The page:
In the example, three lateral trains such as 11 are illustrated.

The crown 14 is formed as a hollow shaft and carries four cam plates suitably keyed on it: the four-cam plate 16 controlling the push rods 17 controlling the compressed air starting valves; the four-cam plate 13 controlling the exhaust valves through the rollers 19 andthe push rods 20; the four-cam plate 21 controlling the admission valve bent rockers 24 through the rollers 22 and the push rods 23; the four-cam plate 25 controlling the injection pumps Z7 through the push-rods 26 which are adjustable at their extremities.

The air arriving through the manifold 28, either from a lilter or from a supercharging blower, passes between the co-axial cylinders 1 and 3 in the intervals between the 36 radial passages guiding the push-rods and passes through the nine apertures 29, where the inlets 30 of the cylinder heads are connected by means of self-directing gaskets 31.

The push-rods 20 and 23 of each combustion chamber are connected in a fluid-tight manner in each corresponding passage and pass through the casing in a common aperture, where the housing of the rockers is connected by means of self-adjusting gaskets 32.

The operation of a timing system of this type according to the invention is obvious to those versed in the art and therefore need not be described.

The example described corresponds to an engine of medium or high power. For smaller dimensions, the timing casing and the cylinder heads can advantageously form a single piece.

What I claim is:

1. A distributing device for a motor with a power output shaft and a block of several cylinders each having a cylinder head, said cylinders being spaced in regular Inanner around the power output shaft, said distributing device comprising a cam shaft coaxial to said power output shaft, said cam shaft being located in a cylindrical casing and coaxial with said power output shaft, said casing being constituted of two cylinders of which one cylinder is received inside the other cylinder, the interval between the said cylinders constituting a passage for the irl-take air, said casing and cam shaft constitute an assemblyr which is removable with respect to said cylinder block.

2. A device according to claim 1 wherein said interval leads directly into the cylinder head of each cylinder.

3. A device according to claim 1 wherein each cam is made up of a separate plate which is Xed on said cam shaft, and hollow sleeves are provided and are disposed radially, a set of push members coasting7 with cams of said cam shaft, said sleeves allowing the push members which 5 are controlled by said cams to traverse said two cylinders of said casing to reach the respective cylinder heads without disrupting said passage for intake air.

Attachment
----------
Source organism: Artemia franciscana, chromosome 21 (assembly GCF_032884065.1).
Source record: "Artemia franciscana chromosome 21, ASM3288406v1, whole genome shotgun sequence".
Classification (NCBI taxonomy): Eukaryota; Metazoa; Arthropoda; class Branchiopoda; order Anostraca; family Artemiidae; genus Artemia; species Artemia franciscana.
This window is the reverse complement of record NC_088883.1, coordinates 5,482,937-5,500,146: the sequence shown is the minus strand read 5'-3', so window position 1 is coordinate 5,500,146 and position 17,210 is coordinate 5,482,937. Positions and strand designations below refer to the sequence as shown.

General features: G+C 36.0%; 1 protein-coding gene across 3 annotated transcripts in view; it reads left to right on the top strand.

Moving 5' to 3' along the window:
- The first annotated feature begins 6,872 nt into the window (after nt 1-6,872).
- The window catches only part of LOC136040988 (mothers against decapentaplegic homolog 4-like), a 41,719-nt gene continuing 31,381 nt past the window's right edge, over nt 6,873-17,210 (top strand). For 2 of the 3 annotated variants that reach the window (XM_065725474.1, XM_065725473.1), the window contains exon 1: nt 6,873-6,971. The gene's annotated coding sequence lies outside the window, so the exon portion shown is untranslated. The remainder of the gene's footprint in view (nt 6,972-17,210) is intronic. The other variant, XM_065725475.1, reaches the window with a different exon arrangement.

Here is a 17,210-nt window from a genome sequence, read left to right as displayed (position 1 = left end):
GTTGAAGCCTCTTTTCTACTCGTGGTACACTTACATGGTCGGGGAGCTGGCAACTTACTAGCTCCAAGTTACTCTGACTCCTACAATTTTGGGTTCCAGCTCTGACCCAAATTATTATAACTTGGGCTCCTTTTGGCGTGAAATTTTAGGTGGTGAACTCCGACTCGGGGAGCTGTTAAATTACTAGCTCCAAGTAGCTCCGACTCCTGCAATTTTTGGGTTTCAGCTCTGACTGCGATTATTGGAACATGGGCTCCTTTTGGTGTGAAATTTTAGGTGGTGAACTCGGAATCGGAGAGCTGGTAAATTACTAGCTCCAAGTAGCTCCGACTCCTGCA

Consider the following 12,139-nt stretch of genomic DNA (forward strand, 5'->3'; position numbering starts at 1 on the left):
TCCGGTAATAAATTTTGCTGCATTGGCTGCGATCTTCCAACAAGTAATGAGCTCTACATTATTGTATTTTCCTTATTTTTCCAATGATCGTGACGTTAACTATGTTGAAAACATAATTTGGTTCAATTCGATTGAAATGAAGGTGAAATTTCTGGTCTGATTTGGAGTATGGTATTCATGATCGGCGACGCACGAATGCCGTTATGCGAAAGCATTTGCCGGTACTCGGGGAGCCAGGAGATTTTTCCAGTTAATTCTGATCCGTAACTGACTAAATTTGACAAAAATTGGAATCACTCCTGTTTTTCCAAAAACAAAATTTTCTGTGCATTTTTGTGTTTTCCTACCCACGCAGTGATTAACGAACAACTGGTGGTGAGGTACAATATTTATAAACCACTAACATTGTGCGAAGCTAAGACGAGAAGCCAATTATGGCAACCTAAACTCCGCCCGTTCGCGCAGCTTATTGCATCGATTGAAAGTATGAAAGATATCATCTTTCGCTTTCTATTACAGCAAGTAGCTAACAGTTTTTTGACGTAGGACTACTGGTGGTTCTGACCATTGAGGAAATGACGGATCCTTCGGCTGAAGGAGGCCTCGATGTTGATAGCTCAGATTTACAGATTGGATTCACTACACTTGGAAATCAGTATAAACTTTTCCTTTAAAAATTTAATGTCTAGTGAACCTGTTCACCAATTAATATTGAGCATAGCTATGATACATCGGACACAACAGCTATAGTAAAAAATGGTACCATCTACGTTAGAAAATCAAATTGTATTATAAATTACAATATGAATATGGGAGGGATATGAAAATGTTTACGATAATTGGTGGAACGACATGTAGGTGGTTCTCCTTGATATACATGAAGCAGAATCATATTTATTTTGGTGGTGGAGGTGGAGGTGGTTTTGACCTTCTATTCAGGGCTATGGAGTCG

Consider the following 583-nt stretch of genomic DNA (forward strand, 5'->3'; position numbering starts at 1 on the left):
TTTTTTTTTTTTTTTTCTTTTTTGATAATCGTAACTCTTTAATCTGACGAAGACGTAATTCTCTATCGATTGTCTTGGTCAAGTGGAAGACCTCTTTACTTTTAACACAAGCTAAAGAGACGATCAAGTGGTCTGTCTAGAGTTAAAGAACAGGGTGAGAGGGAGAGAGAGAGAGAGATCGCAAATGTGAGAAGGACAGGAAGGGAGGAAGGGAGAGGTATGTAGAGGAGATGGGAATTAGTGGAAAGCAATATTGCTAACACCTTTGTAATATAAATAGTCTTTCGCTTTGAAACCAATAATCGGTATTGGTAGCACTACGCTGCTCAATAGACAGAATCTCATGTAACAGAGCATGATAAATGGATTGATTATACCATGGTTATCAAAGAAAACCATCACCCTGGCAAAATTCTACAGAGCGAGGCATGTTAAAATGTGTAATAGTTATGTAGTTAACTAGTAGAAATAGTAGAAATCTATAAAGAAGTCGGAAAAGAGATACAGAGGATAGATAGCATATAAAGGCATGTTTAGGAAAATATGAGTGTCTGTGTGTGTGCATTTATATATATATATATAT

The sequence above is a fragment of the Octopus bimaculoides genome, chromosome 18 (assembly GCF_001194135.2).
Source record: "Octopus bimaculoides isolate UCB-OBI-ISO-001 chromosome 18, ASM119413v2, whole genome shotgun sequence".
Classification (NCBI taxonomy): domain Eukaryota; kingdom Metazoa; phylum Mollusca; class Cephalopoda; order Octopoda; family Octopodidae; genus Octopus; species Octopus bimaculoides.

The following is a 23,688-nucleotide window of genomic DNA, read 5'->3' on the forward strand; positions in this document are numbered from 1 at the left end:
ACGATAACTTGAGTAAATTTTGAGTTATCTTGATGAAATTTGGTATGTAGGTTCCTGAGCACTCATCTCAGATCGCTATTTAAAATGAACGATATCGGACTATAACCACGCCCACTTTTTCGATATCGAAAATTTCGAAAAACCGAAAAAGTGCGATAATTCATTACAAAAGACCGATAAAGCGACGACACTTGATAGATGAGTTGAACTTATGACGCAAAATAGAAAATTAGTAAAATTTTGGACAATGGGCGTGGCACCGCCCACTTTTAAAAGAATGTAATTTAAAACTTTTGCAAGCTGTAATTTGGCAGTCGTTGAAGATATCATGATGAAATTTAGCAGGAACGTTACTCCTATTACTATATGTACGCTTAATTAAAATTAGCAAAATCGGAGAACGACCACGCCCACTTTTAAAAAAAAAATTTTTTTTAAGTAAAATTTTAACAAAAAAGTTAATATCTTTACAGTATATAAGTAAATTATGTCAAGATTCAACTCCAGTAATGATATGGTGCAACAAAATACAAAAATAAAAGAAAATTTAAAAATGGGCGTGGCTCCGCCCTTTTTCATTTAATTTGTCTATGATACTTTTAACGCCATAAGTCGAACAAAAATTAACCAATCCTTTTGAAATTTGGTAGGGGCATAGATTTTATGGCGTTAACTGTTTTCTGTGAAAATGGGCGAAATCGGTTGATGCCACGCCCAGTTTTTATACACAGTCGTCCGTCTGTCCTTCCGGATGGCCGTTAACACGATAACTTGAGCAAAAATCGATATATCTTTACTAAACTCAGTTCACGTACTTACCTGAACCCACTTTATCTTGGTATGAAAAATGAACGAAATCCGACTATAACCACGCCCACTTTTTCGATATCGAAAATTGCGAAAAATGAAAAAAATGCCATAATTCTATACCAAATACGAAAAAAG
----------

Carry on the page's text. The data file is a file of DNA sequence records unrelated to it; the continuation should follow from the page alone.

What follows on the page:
4. A device according to claim' 1, wherein said cam shaft is hollow and is supported by the intermediary of 10 a hollow sleeve fixed relative to said cylindrical casing, said fixed sleeve being disposed inside said hollow shaft.

References Cited in the le of this patent UNITED STATES PATENTS Prigan June 26, 1917 Murphy Apr. 12, 1921 Burtnett et al July 15, 1924 Speer Jan. 26, 1932 Woolson Sept. 1, 1936 Holmes Oct. 13, 1936 Blomgren May 25, 1937 Tucker June 26, 1945 Kahl Apr. 16, 1946

Patent Citations
Cited PatentFiling datePublication dateApplicantTitle
US1230923 *Jul 2, 1913Jun 26, 1917George T SmithRotary engine.
US1374315 *Mar 19, 1919Apr 12, 1921Murphy Engineering CompanyMultiple head and valve-housing
US1501392 *May 11, 1920Jul 15, 1924BerryValve gear for internal-combustion engines
US1843003 *Nov 25, 1929Jan 26, 1932Speer Vernon DAeroplane engine
US2053057 *Feb 14, 1931Sep 1, 1936Packard Motor Car CoInternal combustion engine
US2057147 *Dec 11, 1934Oct 13, 1936Nu Way Engineering CorpCylinder head and valve mechanism for internal combustion engines
US2081658 *Aug 23, 1933May 25, 1937William D McgurnValve cam operation
US2379119 *Sep 20, 1943Jun 26, 1945Boine W FullerInternal-combustion engine
US2398378 *Jul 5, 1941Apr 16, 1946Lee A SullivanEngine
Referenced by
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US6662775Oct 2, 2002Dec 16, 2003Thomas Engine Company, LlcIntegral air compressor for boost air in barrel engine
US6698394Oct 30, 2001Mar 2, 2004Thomas Engine CompanyHomogenous charge compression ignition and barrel engines
US8046299Oct 25, 2011American Express Travel Related Services Company, Inc.Systems, methods, and devices for selling transaction accounts
US8079336Jun 23, 2006Dec 20, 2011Thomas Engine Company, LlcCompact valve actuation mechanism for barrel internal combustion engines
US20100199932 *Jun 23, 2006Aug 12, 2010Thomas Engine Company, LlcCompact valve actuation mechanism for barrel internal combustion engines
WO2007002475A2 *Jun 23, 2006Jan 4, 2007Thomas Engine Company, LlcCompact valve actuation mechanism for barrel internal combustion engines
WO2007002475A3 *Jun 23, 2006Apr 16, 2009Thomas Engine Co LlcCompact valve actuation mechanism for barrel internal combustion engines
Classifications
U.S. Classification123/56.1, 123/90.22
International ClassificationF01L1/42, F02B75/26, F01L1/00, F02B75/00
Cooperative ClassificationF01L1/42, F02B75/26
European ClassificationF02B75/26, F01L1/42